If you haven’t been paying attention to the rumblings of the metalverse, then here’s some big news: Not two years after selling themselves to Warner Records and going from indie to major label, Warner decided to cut costs in a sketchy economic environment, and has cut off about 36 employees worldwide, closing offices in Europe and Canada. Roadrunner Records founder and CEO Cees Wessels has even stepped down. I think I may have a controversial opinion here, but since everyone’s talking about it and getting news otherwise would be like pulling teeth, here’s my take on the Roadrunner issue: meh, it happens.

Before I’m crucified, let me say that I do have sympathy for the hardworking people that were let go. They didn’t deserve it, and hopefully they can continue finding jobs elsewhere in the industry for other labels. They made this thing happen, and my heart really does go out to them. However, as far as the “Roadrunner” label goes, I’m not exactly shocked or sad in any way to see it being whittled away. Sure, the label was innovative and greatly important to metal and responsible for putting many great acts on the store shelves and into the commercial light. Bands like Opeth, Killswitch Engage, Rush, Cynic, Dream Theater and Death were signed to Roadrunner at one point or another, and for that, they’ll always be legendary. That said, I find it hard to be sad over this after selling out to a major label so out of touch that it was among the giant RIAA labels that decided that suing music fans was more important than evolving with the technology. I may be oversimplifying things, but if you sell your company to a bigger company, don’t be surprised when they decide to slash it to pieces. Hindsight is 20/20. And this is coming from someone who doesn’t pride himself in being very much of a capitalist at all.

The real question I have is whether or not they’d be in the same boat if they were still operating independently. I have a hard time thinking that the label that is called home to the likes of such an impressive and commercially successful roster of artists (aforementioned bands like Opeth, Rush, and Dream Theater as well as Korn, Slipknot, Lamb of God, Lynyrd Skynyrd, and money machines Nickelback) was having such a hard time making ends meet. Not only that, but the European branch of the label (which was apparently hit worse by these layoffs) was called home to bands like Periphery and Mastodon. At face value, this label theoretically should have been doing great had it not been for the selling to Warner. Who knows though? I make no claim of knowing the ins and outs of running a label and what went on behind the scenes. It’s just not at all shocking that a mainstream label took a chunk out of a relatively less commercially viable rock and metal label.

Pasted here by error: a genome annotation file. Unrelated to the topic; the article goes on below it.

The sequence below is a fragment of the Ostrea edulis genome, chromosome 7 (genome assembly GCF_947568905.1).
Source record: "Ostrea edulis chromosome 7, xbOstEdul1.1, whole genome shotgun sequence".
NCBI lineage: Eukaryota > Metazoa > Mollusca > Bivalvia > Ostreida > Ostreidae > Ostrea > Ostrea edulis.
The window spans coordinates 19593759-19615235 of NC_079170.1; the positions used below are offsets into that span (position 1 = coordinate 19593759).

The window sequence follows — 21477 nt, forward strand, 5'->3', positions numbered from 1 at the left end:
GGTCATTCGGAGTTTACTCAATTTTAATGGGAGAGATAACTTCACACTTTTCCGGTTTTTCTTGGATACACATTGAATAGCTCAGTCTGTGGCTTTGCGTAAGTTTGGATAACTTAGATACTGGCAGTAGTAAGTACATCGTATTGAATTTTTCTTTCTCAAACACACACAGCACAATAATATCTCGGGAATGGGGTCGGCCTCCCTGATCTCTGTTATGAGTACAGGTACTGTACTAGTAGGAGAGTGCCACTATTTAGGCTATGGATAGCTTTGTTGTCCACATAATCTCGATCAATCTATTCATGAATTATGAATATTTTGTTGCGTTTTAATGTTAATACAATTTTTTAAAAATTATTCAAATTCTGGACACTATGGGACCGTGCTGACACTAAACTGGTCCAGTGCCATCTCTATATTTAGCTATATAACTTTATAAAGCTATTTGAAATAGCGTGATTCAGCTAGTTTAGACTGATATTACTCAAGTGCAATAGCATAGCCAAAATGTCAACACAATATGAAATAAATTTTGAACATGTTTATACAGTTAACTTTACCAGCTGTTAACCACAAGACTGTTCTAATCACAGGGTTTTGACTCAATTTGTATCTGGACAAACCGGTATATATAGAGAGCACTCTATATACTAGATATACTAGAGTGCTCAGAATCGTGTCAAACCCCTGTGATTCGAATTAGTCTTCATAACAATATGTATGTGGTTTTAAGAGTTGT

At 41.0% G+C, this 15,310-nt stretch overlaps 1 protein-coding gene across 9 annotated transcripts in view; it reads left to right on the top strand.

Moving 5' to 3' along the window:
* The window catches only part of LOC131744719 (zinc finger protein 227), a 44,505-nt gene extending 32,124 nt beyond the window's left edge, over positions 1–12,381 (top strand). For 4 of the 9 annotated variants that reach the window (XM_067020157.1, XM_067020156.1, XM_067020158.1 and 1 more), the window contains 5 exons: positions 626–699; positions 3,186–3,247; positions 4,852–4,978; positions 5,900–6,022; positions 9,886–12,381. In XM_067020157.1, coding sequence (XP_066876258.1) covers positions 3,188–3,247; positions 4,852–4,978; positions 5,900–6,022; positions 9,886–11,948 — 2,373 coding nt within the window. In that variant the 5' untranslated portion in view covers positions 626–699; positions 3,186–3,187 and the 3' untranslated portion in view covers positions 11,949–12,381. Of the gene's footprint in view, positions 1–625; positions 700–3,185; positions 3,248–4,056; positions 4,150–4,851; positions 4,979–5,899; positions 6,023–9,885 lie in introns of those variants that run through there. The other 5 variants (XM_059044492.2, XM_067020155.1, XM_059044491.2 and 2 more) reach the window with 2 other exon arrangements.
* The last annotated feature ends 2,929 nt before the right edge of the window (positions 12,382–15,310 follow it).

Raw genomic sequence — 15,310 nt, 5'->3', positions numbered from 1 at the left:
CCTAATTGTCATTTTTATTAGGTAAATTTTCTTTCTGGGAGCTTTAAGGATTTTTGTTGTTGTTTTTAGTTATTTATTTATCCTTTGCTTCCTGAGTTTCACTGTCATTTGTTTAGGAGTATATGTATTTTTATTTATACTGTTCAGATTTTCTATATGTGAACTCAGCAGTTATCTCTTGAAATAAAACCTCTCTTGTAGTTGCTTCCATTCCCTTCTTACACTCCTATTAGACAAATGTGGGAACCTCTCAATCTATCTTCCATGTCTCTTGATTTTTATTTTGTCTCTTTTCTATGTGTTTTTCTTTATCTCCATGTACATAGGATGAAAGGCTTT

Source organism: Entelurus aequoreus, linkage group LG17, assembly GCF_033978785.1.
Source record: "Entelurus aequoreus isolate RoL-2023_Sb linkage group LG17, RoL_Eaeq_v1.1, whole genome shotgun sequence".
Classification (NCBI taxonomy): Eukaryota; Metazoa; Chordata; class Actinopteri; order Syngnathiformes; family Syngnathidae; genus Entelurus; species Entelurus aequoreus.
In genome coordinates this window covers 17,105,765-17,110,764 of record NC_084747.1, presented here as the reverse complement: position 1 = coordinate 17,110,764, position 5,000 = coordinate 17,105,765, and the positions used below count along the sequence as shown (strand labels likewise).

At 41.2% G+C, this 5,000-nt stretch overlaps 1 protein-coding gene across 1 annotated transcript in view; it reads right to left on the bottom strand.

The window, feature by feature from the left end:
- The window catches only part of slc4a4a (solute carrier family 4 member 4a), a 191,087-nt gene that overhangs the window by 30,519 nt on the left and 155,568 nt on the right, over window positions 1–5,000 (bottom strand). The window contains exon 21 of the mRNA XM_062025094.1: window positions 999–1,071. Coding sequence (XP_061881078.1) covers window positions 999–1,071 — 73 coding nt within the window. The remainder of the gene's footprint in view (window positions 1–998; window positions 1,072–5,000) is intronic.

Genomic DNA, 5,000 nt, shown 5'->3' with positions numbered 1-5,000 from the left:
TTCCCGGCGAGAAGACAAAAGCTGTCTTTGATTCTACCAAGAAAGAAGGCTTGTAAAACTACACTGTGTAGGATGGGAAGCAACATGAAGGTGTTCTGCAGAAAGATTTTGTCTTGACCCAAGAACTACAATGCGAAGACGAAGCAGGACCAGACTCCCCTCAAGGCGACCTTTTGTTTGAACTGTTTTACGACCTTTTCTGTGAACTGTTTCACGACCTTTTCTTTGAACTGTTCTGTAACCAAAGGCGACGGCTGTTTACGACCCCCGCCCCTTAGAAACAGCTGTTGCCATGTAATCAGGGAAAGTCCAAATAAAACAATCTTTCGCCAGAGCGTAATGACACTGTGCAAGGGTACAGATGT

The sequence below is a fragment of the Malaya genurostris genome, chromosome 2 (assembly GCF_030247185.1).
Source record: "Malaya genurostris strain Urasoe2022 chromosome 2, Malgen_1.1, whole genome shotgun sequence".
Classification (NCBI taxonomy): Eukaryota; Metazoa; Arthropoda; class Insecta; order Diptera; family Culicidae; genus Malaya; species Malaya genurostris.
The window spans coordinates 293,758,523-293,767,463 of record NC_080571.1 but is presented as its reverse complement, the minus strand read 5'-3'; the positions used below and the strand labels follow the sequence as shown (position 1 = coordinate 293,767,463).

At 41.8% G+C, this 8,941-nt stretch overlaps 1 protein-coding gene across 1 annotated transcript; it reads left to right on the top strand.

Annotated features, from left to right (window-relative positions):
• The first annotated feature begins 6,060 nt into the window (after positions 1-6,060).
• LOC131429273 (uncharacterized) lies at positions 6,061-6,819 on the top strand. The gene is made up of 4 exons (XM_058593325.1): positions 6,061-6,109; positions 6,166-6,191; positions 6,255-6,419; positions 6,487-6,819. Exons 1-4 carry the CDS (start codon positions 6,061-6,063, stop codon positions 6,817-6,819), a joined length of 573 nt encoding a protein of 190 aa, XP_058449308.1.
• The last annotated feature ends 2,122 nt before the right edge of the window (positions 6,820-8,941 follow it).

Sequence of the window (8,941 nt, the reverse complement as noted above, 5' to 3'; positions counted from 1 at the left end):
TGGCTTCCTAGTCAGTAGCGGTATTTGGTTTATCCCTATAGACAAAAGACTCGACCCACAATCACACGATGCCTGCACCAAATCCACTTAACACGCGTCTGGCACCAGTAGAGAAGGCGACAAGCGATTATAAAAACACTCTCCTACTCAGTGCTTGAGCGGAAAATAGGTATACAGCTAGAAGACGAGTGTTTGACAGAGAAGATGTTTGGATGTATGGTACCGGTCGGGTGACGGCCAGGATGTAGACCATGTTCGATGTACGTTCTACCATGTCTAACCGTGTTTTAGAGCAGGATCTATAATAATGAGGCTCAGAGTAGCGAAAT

I’ll leave you with this, the statement made from founder Cees Wessels after the selling of Roadrunner was complete:

Since joining the Warner Music family, we have enjoyed some of our greatest creative and commercial successes as a label. Most importantly, we have retained our unique identity while also expanding our horizons, thanks in part to the tremendous expertise and experience we can tap into as part of the Warner Music family and the relationships we have built with our Warner Music colleagues around the world. I am very proud that Roadrunner is now a fully-fledged stable mate of such iconic labels as Atlantic , Warner Bros. Records, Elektra, Asylum and Rhino, and I believe that we are in this position thanks to our team’s hard work and consistently original approach over the years. The vast majority of our staff around the world will experience little or no change to their roles. However after carefully reviewing our operations, we have decided to transfer the support functions across to our Warner Music colleagues in some territories. This is not an easy process to undertake, but we believe that, by making these changes, we can take Roadrunner to the next level by focusing our resources on marketing our existing line-up of acclaimed artists as well as discovering the stars of tomorrow.

– JR


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